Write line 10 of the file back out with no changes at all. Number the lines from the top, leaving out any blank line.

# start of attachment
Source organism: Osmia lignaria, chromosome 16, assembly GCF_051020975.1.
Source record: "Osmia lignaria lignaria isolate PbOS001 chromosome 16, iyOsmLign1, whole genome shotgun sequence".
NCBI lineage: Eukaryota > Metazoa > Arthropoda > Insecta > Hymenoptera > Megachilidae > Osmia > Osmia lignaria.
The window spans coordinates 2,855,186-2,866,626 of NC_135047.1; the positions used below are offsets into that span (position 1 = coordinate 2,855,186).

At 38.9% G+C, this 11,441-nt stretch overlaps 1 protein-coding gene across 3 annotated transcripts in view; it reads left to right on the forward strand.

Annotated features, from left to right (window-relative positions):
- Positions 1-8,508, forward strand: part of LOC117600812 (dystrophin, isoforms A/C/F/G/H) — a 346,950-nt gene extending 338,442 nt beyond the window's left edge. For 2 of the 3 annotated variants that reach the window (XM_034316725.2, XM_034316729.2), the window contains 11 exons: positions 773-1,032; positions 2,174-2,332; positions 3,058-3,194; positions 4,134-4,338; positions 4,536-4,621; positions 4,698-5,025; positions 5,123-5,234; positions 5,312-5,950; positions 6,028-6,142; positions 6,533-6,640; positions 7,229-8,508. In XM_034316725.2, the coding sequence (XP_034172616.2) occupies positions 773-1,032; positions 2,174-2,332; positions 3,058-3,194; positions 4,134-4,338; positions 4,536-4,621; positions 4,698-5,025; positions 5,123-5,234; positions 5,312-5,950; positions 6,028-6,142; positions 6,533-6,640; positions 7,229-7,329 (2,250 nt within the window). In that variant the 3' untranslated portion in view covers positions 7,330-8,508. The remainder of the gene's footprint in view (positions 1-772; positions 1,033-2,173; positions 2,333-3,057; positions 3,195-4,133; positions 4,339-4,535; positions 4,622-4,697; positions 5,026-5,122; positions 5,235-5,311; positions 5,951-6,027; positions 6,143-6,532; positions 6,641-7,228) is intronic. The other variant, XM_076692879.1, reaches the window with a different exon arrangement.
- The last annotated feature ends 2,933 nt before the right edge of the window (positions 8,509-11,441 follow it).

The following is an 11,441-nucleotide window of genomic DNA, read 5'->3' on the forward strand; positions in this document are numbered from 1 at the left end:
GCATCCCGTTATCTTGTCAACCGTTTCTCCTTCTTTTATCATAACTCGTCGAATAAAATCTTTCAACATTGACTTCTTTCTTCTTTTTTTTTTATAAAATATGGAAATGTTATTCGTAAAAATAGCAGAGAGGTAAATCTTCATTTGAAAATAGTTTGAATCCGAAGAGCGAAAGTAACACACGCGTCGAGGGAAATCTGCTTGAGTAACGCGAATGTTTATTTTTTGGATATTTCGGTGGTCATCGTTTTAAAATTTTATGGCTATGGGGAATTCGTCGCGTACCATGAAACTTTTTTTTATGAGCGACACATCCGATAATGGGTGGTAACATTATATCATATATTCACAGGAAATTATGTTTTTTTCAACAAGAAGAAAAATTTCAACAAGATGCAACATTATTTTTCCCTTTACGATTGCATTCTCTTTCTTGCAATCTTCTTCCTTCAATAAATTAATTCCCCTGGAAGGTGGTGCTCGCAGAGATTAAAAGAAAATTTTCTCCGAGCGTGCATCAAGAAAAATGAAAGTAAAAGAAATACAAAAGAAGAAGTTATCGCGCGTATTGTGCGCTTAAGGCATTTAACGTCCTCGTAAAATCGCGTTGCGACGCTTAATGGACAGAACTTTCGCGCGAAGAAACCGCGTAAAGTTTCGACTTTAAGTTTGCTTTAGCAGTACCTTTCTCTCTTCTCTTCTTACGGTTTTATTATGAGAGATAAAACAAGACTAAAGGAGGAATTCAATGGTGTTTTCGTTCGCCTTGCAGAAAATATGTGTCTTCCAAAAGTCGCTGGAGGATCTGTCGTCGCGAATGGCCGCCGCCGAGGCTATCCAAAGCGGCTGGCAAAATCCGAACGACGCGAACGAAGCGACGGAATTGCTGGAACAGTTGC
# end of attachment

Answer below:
GCATCCCGTTATCTTGTCAACCGTTTCTCCTTCTTTTATCATAACTCGTCGAATAAAATCTTTCAACATTGACTTCTTTCTTCTTTTTTTTTTATAAAATATGGAAATGTTATTCGTAAAAATAGCAGAGAGGTAAATCTTCATTTGAAAATAGTTTGAATCCGAAGAGCGAAAGTAACACACGCGTCGAGGGAAATCTGCTTGAGTAACGCGAATGTTTATTTTTTGGATATTTCGGTGGTCATCGTTTTAAAATTTTATGGCTATGGGGAATTCGTCGCGTACCATGAAACTTTTTTTTATGAGCGACACATCCGATAATGGGTGGTAACATTATATCATATATTCACAGGAAATTATGTTTTTTTCAACAAGAAGAAAAATTTCAACAAGATGCAACATTATTTTTCCCTTTACGATTGCATTCTCTTTCTTGCAATCTTCTTCCTTCAATAAATTAATTCCCCTGGAAGGTGGTGCTCGCAGAGATTAAAAGAAAATTTTCTCCGAGCGTGCATCAAGAAAAATGAAAGTAAAAGAAATACAAAAGAAGAAGTTATCGCGCGTATTGTGCGCTTAAGGCATTTAACGTCCTCGTAAAATCGCGTTGCGACGCTTAATGGACAGAACTTTCGCGCGAAGAAACCGCGTAAAGTTTCGACTTTAAGTTTGCTTTAGCAGTACCTTTCTCTCTTCTCTTCTTACGGTTTTATTATGAGAGATAAAACAAGACTAAAGGAGGAATTCAATGGTGTTTTCGTTCGCCTTGCAGAAAATATGTGTCTTCCAAAAGTCGCTGGAGGATCTGTCGTCGCGAATGGCCGCCGCCGAGGCTATCCAAAGCGGCTGGCAAAATCCGAACGACGCGAACGAAGCGACGGAATTGCTGGAACAGTTGC